Congress Passes Historic Medicare Reform

Bipartisan Bill Headed to President’s Desk for Signature

(The content of this post is from a letter received from McKesson on April 15, 2015 as a McKesson Public Affairs ALERT.)

congress passes historic medicare reform HR2

Yesterday, the U.S. Senate overwhelmingly passed H.R. 2 which reforms the Medicare physician payment system, helps slow healthcare cost growth, and extends healthcare coverage for children. The measure also passed the House by a bipartisan vote of 392 to 37. The President plans to sign the bill.

The passage of these critical reforms is both substantively and politically important.  The measure avoids the threat of draconian cuts to Medicare providers. Politically, the bipartisan negotiating process and the overwhelmingly bipartisan vote show that in the newly controlled Republican Congress both parties can work together to get things done.

McKesson has advocated for these Medicare reforms in recent years and strongly supports this measure as it will have a positive impact on our physician customers and business partners.

What is the Sustainable Growth Rate (SGR)?

Medicare payments to physicians are determined under a formula, commonly referred to as the “Sustainable Growth Rate” (SGR).  SGR was first passed into law in 1997 and intended to control physician spending by linking it to the nation’s economic growth.  The formula has called for reductions in physician payment rates since 2002, but Congress has spent nearly $150 billion in 17 short term patches to avoid the cuts.  The most recent patch was to expire on March 31st.  If Congress hadn’t acted, providers would have received a 21% reimbursement rate cut in April.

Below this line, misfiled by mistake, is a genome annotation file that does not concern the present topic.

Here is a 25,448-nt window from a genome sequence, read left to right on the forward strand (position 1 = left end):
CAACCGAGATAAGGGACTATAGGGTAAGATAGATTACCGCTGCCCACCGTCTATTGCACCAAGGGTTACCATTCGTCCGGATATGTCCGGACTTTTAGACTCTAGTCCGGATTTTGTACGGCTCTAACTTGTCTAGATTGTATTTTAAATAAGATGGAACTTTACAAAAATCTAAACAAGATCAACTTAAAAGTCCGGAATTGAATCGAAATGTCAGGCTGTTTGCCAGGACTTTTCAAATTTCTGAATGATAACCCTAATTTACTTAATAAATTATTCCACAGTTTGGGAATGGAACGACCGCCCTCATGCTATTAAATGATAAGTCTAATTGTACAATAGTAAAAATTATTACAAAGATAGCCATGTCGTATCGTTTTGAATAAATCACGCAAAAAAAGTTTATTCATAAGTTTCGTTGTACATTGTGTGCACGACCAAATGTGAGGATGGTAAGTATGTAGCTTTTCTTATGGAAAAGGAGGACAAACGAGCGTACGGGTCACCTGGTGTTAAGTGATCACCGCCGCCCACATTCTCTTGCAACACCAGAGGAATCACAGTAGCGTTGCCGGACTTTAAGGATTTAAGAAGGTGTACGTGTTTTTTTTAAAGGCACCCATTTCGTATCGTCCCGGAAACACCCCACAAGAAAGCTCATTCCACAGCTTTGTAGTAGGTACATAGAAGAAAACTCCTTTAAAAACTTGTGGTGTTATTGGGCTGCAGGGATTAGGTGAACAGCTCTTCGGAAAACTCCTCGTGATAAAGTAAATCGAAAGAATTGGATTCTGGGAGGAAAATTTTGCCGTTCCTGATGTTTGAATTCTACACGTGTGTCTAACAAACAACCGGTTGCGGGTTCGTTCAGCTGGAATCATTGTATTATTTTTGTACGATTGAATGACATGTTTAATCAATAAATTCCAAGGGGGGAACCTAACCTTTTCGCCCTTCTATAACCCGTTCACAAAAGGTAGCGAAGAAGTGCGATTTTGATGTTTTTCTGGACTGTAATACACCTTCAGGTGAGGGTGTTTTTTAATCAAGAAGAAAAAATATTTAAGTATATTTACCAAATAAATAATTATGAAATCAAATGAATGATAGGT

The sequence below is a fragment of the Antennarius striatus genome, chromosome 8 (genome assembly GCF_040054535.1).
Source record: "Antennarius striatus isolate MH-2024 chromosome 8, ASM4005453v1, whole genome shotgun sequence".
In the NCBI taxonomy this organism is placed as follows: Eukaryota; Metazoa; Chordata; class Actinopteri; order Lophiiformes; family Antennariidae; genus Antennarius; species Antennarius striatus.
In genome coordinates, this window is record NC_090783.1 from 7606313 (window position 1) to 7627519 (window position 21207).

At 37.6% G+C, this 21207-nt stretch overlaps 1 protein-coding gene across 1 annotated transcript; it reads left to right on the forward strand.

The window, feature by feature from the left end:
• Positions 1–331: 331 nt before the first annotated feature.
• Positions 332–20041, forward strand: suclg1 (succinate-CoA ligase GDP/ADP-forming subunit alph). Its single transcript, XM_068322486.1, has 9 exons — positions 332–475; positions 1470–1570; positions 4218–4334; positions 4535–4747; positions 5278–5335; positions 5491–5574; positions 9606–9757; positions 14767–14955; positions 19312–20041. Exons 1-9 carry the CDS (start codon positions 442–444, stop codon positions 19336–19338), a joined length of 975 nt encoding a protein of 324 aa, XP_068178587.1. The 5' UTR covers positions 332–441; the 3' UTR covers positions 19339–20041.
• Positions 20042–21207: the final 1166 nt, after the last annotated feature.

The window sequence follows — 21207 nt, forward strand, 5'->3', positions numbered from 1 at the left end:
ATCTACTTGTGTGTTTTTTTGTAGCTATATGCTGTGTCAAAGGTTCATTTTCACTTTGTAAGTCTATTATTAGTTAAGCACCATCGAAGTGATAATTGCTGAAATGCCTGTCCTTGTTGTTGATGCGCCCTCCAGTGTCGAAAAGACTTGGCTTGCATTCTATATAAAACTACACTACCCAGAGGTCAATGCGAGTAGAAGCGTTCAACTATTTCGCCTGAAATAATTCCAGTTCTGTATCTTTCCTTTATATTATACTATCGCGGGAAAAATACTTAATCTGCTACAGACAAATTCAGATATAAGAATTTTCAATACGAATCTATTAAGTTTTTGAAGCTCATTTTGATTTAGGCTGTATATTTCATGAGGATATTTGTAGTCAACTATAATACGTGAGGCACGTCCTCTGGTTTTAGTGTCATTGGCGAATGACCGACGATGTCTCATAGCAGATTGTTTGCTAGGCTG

For several years, a bipartisan group of legislators had been working to permanently reform the SGR formula, but an agreement had proved politically elusive.  However, a few weeks ago, Speaker Boehner and Democratic Leader Pelosi announced they had reached a deal.

What Does the Bill Do?

The Medicare Access and CHIP Reauthorization Act (H.R. 2) returns certainty to Medicare reimbursement, incentivizes quality and value, slows the growth of health care spending, and extends health coverage for children.  Specifically, the bill:

  • Reforms the Medicare physician payment system by providing a 0.5% annual increase for Medicare providers for the next four years;
  • Transitions to an incentive-based payment system in 2019 with potential for increased payment rates for providers participating in alternative payment models based on patient outcomes;
  • Requires Electronic Health Records (EHRs) to be interoperable by 2018 and prohibits providers from deliberately blocking information sharing with other EHR vendor products;
  • Extends funding for the Children’s Health Insurance Program (CHIP) and Community Health Centers for an additional two years, and
  • Extends for six months a moratorium on enforcement of the “two-midnight” rule for short inpatient hospital stays.

What Does This Mean for McKesson Customers?

The guaranteed payment increase over the next four years will introduce mid-term stability and predictability for Medicare providers before they are transitioned to a new value-based system. The bill also supports providers as they navigate participation in alternative payment models, with the potential for increased reimbursement rates.

Though hospitals, nursing homes and rehabilitation centers will only see a base pay increase of 1% in 2018, about half of the increase without passage of the legislation, they largely backed the bill. In a letter, the American Hospital Association commended Congress for delaying cuts to the Medicaid Disproportionate Share Hospital program an additional year, until 2018, and extending the partial enforcement delay on Medicare’s “two-midnight” policy for an additional 6 months.